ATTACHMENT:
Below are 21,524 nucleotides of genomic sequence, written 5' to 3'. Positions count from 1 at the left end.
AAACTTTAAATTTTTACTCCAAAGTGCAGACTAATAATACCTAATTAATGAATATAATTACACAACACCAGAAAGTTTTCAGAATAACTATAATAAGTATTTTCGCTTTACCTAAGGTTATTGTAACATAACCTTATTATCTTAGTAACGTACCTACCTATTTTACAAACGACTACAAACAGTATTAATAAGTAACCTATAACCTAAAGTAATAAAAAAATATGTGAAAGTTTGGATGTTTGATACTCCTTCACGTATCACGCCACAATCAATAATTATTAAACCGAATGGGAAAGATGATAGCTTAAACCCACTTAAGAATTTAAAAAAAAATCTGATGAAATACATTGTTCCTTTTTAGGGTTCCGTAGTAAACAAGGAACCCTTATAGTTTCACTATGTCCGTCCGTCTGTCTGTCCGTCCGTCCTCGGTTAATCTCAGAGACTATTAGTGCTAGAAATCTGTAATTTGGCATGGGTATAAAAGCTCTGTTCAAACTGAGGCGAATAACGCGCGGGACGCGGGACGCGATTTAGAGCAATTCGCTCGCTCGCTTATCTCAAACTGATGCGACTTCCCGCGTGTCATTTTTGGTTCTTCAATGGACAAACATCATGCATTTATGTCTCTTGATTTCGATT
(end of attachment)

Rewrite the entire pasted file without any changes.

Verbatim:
Below are 21,524 nucleotides of genomic sequence, written 5' to 3'. Positions count from 1 at the left end.
AAACTTTAAATTTTTACTCCAAAGTGCAGACTAATAATACCTAATTAATGAATATAATTACACAACACCAGAAAGTTTTCAGAATAACTATAATAAGTATTTTCGCTTTACCTAAGGTTATTGTAACATAACCTTATTATCTTAGTAACGTACCTACCTATTTTACAAACGACTACAAACAGTATTAATAAGTAACCTATAACCTAAAGTAATAAAAAAATATGTGAAAGTTTGGATGTTTGATACTCCTTCACGTATCACGCCACAATCAATAATTATTAAACCGAATGGGAAAGATGATAGCTTAAACCCACTTAAGAATTTAAAAAAAAATCTGATGAAATACATTGTTCCTTTTTAGGGTTCCGTAGTAAACAAGGAACCCTTATAGTTTCACTATGTCCGTCCGTCTGTCTGTCCGTCCGTCCTCGGTTAATCTCAGAGACTATTAGTGCTAGAAATCTGTAATTTGGCATGGGTATAAAAGCTCTGTTCAAACTGAGGCGAATAACGCGCGGGACGCGGGACGCGATTTAGAGCAATTCGCTCGCTCGCTTATCTCAAACTGATGCGACTTCCCGCGTGTCATTTTTGGTTCTTCAATGGACAAACATCATGCATTTATGTCTCTTGATTTCGATT